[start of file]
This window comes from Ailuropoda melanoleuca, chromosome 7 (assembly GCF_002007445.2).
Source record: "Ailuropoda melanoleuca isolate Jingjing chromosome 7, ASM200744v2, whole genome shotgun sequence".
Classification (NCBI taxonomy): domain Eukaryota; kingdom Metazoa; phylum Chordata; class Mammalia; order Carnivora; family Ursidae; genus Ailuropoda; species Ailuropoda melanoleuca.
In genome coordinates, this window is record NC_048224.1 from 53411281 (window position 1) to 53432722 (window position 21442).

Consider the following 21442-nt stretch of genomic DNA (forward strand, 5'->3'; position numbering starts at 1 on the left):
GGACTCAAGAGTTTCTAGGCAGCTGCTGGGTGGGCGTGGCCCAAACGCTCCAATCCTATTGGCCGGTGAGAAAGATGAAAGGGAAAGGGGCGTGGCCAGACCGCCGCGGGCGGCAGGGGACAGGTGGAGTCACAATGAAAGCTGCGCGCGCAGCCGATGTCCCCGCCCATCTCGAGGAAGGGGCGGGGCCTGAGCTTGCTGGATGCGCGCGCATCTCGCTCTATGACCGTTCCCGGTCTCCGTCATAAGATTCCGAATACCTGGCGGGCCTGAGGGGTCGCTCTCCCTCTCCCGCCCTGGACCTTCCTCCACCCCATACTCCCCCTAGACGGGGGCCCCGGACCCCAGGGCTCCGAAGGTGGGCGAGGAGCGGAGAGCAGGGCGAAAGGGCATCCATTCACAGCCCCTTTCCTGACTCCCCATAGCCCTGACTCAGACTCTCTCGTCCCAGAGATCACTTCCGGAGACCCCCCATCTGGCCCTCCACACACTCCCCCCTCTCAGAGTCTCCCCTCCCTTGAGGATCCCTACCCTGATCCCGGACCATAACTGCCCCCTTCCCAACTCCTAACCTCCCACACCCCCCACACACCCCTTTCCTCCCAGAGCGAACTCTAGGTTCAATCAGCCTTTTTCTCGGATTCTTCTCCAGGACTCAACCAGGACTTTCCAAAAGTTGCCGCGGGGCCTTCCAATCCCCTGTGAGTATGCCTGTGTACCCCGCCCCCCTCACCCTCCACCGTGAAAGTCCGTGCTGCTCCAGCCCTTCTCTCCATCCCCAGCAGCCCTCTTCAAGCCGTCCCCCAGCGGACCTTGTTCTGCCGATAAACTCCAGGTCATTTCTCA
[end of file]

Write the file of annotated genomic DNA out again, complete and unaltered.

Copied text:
This window comes from Ailuropoda melanoleuca, chromosome 7 (assembly GCF_002007445.2).
Source record: "Ailuropoda melanoleuca isolate Jingjing chromosome 7, ASM200744v2, whole genome shotgun sequence".
Classification (NCBI taxonomy): domain Eukaryota; kingdom Metazoa; phylum Chordata; class Mammalia; order Carnivora; family Ursidae; genus Ailuropoda; species Ailuropoda melanoleuca.
In genome coordinates, this window is record NC_048224.1 from 53411281 (window position 1) to 53432722 (window position 21442).

Consider the following 21442-nt stretch of genomic DNA (forward strand, 5'->3'; position numbering starts at 1 on the left):
GGACTCAAGAGTTTCTAGGCAGCTGCTGGGTGGGCGTGGCCCAAACGCTCCAATCCTATTGGCCGGTGAGAAAGATGAAAGGGAAAGGGGCGTGGCCAGACCGCCGCGGGCGGCAGGGGACAGGTGGAGTCACAATGAAAGCTGCGCGCGCAGCCGATGTCCCCGCCCATCTCGAGGAAGGGGCGGGGCCTGAGCTTGCTGGATGCGCGCGCATCTCGCTCTATGACCGTTCCCGGTCTCCGTCATAAGATTCCGAATACCTGGCGGGCCTGAGGGGTCGCTCTCCCTCTCCCGCCCTGGACCTTCCTCCACCCCATACTCCCCCTAGACGGGGGCCCCGGACCCCAGGGCTCCGAAGGTGGGCGAGGAGCGGAGAGCAGGGCGAAAGGGCATCCATTCACAGCCCCTTTCCTGACTCCCCATAGCCCTGACTCAGACTCTCTCGTCCCAGAGATCACTTCCGGAGACCCCCCATCTGGCCCTCCACACACTCCCCCCTCTCAGAGTCTCCCCTCCCTTGAGGATCCCTACCCTGATCCCGGACCATAACTGCCCCCTTCCCAACTCCTAACCTCCCACACCCCCCACACACCCCTTTCCTCCCAGAGCGAACTCTAGGTTCAATCAGCCTTTTTCTCGGATTCTTCTCCAGGACTCAACCAGGACTTTCCAAAAGTTGCCGCGGGGCCTTCCAATCCCCTGTGAGTATGCCTGTGTACCCCGCCCCCCTCACCCTCCACCGTGAAAGTCCGTGCTGCTCCAGCCCTTCTCTCCATCCCCAGCAGCCCTCTTCAAGCCGTCCCCCAGCGGACCTTGTTCTGCCGATAAACTCCAGGTCATTTCTCA